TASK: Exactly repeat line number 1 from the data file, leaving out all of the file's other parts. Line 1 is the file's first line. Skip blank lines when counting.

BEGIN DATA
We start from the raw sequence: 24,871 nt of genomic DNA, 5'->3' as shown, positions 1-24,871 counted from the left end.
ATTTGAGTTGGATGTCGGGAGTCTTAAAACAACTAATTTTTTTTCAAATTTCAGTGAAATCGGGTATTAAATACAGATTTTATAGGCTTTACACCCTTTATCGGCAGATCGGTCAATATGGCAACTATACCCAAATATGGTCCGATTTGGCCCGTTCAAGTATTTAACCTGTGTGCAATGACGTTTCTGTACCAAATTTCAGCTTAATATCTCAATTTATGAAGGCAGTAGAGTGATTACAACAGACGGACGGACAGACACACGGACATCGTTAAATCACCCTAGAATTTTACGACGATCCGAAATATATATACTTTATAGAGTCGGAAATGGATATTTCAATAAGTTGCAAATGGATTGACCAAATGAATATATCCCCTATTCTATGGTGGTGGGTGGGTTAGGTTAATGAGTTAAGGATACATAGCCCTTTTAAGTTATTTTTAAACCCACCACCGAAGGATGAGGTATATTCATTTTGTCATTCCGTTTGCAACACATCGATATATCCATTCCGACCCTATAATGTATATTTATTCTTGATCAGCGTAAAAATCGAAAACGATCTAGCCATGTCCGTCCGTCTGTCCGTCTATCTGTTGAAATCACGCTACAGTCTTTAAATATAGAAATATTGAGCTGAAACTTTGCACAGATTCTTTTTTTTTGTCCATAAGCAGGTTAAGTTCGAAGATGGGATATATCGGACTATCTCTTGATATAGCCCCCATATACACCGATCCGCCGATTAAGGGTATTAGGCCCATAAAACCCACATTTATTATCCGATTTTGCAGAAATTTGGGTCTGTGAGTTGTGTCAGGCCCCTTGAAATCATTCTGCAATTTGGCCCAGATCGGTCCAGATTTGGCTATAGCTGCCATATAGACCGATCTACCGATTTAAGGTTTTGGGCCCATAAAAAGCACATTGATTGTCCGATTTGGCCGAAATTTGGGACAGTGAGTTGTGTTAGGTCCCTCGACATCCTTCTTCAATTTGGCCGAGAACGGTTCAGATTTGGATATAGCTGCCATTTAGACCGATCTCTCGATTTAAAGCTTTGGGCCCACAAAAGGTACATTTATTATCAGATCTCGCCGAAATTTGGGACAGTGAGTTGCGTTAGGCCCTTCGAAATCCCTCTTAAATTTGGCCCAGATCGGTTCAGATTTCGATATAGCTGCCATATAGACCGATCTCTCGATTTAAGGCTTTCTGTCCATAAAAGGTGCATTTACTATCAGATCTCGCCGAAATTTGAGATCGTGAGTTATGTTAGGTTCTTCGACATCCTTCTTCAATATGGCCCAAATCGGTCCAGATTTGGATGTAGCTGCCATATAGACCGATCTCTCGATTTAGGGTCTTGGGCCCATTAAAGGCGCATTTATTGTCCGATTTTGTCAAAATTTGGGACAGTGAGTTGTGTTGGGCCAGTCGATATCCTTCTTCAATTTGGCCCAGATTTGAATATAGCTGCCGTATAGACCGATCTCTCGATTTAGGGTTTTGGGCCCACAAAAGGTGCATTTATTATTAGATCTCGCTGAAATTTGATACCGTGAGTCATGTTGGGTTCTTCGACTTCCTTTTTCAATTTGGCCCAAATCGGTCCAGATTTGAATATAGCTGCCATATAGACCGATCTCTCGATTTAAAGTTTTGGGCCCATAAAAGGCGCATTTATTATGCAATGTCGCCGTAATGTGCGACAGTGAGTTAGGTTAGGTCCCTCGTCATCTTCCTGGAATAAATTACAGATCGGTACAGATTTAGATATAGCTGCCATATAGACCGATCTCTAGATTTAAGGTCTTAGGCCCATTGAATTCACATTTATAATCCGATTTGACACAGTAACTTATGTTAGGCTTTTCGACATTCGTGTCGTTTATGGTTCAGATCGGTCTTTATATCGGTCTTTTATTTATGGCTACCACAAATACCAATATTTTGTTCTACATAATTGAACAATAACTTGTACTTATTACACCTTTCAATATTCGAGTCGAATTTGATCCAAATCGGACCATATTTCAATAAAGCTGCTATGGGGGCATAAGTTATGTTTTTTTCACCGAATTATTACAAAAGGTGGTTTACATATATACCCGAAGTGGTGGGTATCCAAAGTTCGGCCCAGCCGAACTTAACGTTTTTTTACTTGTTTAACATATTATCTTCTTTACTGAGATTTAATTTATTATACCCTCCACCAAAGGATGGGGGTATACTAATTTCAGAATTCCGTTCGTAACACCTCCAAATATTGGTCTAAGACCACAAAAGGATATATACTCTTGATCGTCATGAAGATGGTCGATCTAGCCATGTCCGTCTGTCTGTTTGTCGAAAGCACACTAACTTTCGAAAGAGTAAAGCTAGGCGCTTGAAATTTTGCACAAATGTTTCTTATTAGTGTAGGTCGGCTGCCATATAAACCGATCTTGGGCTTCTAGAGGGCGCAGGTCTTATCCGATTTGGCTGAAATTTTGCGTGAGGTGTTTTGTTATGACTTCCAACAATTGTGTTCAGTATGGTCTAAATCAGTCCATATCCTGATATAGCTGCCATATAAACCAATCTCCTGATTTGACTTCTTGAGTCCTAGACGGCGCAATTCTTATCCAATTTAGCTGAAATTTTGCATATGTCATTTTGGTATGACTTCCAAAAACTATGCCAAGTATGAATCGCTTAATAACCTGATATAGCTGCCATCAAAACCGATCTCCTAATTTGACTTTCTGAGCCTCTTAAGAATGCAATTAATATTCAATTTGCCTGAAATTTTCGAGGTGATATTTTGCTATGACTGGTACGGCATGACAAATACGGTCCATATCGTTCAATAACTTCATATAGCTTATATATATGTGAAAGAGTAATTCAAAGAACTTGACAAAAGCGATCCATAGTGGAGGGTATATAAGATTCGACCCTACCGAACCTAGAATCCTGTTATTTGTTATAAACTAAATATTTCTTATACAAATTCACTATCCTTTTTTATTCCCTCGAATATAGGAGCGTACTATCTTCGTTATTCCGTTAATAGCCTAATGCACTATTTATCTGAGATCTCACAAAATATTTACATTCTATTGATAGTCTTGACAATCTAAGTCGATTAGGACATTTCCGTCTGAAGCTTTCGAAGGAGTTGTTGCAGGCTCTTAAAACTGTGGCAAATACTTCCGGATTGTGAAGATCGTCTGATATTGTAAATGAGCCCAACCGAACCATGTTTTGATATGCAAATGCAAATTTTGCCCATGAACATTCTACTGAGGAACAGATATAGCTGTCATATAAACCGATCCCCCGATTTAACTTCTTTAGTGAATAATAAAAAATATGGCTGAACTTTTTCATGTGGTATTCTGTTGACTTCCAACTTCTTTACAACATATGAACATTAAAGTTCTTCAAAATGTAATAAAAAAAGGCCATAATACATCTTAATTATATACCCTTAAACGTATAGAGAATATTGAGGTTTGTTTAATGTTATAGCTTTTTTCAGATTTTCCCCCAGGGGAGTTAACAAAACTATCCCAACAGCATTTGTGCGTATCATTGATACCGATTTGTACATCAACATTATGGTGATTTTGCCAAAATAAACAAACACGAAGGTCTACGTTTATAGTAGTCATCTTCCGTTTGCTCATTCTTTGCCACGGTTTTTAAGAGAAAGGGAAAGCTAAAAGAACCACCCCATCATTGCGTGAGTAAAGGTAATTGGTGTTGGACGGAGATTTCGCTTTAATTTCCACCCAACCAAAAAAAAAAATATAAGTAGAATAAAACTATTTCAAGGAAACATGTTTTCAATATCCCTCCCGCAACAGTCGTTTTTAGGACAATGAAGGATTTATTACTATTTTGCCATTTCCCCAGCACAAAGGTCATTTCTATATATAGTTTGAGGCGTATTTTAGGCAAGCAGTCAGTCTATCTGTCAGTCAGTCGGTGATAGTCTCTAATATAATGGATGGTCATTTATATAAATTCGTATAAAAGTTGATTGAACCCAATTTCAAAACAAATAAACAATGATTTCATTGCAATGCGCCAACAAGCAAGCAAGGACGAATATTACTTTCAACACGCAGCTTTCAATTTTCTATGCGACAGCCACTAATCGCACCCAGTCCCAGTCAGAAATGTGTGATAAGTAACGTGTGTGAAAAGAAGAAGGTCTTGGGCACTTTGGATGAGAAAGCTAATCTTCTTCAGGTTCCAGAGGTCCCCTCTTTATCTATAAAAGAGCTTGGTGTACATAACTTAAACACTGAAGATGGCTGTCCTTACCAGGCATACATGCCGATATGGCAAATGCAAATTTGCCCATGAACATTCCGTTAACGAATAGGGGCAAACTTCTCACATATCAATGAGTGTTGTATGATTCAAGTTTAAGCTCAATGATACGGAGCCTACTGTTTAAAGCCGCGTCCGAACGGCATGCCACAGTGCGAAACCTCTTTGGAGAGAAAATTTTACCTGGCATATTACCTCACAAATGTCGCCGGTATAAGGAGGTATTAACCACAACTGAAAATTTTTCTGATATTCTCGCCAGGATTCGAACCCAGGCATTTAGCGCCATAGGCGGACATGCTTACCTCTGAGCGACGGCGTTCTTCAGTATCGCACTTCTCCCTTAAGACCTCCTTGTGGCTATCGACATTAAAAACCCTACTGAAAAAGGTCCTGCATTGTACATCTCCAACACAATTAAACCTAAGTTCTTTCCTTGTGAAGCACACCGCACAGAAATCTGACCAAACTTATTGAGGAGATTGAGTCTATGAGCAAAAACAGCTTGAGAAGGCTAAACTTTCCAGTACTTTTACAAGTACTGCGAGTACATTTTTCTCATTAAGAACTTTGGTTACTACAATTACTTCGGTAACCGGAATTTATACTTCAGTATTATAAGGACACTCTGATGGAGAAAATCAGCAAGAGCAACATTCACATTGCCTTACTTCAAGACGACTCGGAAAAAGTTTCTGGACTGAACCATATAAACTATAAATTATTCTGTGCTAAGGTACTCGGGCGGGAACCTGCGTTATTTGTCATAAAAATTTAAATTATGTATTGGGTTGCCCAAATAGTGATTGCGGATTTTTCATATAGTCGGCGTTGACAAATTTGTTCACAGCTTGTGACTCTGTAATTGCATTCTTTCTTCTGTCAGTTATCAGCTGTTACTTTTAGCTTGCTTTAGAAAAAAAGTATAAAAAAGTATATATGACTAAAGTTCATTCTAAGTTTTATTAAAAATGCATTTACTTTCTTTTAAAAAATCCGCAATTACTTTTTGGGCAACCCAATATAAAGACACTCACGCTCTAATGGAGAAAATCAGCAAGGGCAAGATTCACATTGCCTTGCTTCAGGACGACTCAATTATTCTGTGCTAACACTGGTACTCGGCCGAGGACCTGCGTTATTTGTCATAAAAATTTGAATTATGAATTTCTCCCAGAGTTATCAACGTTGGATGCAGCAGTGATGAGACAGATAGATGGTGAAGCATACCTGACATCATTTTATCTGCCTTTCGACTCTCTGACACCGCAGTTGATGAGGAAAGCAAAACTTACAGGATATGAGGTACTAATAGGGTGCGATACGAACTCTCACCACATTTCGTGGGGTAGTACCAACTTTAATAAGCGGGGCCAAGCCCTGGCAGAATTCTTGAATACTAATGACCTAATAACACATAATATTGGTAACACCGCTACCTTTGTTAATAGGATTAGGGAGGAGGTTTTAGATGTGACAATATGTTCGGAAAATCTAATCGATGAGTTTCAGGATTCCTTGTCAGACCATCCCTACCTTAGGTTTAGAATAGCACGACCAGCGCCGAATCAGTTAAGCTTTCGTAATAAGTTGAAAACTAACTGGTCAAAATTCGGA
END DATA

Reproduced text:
We start from the raw sequence: 24,871 nt of genomic DNA, 5'->3' as shown, positions 1-24,871 counted from the left end.